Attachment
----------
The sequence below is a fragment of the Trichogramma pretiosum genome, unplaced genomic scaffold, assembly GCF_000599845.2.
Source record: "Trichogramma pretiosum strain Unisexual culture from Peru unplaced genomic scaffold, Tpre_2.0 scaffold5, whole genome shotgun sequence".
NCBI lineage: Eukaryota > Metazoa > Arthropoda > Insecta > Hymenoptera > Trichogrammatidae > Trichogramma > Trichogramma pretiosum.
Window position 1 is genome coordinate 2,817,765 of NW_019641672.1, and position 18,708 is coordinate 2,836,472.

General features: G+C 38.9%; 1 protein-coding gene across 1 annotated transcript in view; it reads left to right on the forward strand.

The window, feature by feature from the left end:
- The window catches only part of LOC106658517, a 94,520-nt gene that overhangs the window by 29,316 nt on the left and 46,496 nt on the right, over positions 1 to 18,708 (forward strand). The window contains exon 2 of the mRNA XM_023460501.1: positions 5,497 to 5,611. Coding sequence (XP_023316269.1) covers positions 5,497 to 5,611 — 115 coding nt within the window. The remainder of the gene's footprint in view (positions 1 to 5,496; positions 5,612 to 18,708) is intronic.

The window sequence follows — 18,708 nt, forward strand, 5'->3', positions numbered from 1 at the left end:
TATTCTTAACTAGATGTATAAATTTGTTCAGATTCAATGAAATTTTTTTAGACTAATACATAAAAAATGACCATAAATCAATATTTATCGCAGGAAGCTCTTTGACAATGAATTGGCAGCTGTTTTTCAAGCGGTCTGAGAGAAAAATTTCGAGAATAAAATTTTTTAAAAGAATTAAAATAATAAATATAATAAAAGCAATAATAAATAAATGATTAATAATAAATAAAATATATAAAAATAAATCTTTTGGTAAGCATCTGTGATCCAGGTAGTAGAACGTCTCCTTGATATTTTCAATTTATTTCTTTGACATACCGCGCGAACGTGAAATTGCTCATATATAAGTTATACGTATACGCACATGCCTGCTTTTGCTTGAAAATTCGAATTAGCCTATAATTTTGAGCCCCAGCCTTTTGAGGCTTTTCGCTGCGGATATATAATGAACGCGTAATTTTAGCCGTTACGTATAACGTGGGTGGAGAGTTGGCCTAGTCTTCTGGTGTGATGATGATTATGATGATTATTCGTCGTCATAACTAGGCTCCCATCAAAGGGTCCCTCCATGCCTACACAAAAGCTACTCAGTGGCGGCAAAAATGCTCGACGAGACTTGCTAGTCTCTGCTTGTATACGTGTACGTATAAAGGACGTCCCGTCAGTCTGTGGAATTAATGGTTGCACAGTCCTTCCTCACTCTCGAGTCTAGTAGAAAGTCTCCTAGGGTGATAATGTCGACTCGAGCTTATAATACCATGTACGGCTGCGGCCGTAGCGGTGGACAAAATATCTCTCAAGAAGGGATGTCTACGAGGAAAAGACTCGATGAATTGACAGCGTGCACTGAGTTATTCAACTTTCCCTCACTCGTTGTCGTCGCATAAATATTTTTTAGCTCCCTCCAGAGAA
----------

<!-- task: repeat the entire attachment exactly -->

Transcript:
The sequence below is a fragment of the Trichogramma pretiosum genome, unplaced genomic scaffold, assembly GCF_000599845.2.
Source record: "Trichogramma pretiosum strain Unisexual culture from Peru unplaced genomic scaffold, Tpre_2.0 scaffold5, whole genome shotgun sequence".
NCBI lineage: Eukaryota > Metazoa > Arthropoda > Insecta > Hymenoptera > Trichogrammatidae > Trichogramma > Trichogramma pretiosum.
Window position 1 is genome coordinate 2,817,765 of NW_019641672.1, and position 18,708 is coordinate 2,836,472.

General features: G+C 38.9%; 1 protein-coding gene across 1 annotated transcript in view; it reads left to right on the forward strand.

The window, feature by feature from the left end:
- The window catches only part of LOC106658517, a 94,520-nt gene that overhangs the window by 29,316 nt on the left and 46,496 nt on the right, over positions 1 to 18,708 (forward strand). The window contains exon 2 of the mRNA XM_023460501.1: positions 5,497 to 5,611. Coding sequence (XP_023316269.1) covers positions 5,497 to 5,611 — 115 coding nt within the window. The remainder of the gene's footprint in view (positions 1 to 5,496; positions 5,612 to 18,708) is intronic.

The window sequence follows — 18,708 nt, forward strand, 5'->3', positions numbered from 1 at the left end:
TATTCTTAACTAGATGTATAAATTTGTTCAGATTCAATGAAATTTTTTTAGACTAATACATAAAAAATGACCATAAATCAATATTTATCGCAGGAAGCTCTTTGACAATGAATTGGCAGCTGTTTTTCAAGCGGTCTGAGAGAAAAATTTCGAGAATAAAATTTTTTAAAAGAATTAAAATAATAAATATAATAAAAGCAATAATAAATAAATGATTAATAATAAATAAAATATATAAAAATAAATCTTTTGGTAAGCATCTGTGATCCAGGTAGTAGAACGTCTCCTTGATATTTTCAATTTATTTCTTTGACATACCGCGCGAACGTGAAATTGCTCATATATAAGTTATACGTATACGCACATGCCTGCTTTTGCTTGAAAATTCGAATTAGCCTATAATTTTGAGCCCCAGCCTTTTGAGGCTTTTCGCTGCGGATATATAATGAACGCGTAATTTTAGCCGTTACGTATAACGTGGGTGGAGAGTTGGCCTAGTCTTCTGGTGTGATGATGATTATGATGATTATTCGTCGTCATAACTAGGCTCCCATCAAAGGGTCCCTCCATGCCTACACAAAAGCTACTCAGTGGCGGCAAAAATGCTCGACGAGACTTGCTAGTCTCTGCTTGTATACGTGTACGTATAAAGGACGTCCCGTCAGTCTGTGGAATTAATGGTTGCACAGTCCTTCCTCACTCTCGAGTCTAGTAGAAAGTCTCCTAGGGTGATAATGTCGACTCGAGCTTATAATACCATGTACGGCTGCGGCCGTAGCGGTGGACAAAATATCTCTCAAGAAGGGATGTCTACGAGGAAAAGACTCGATGAATTGACAGCGTGCACTGAGTTATTCAACTTTCCCTCACTCGTTGTCGTCGCATAAATATTTTTTAGCTCCCTCCAGAGAA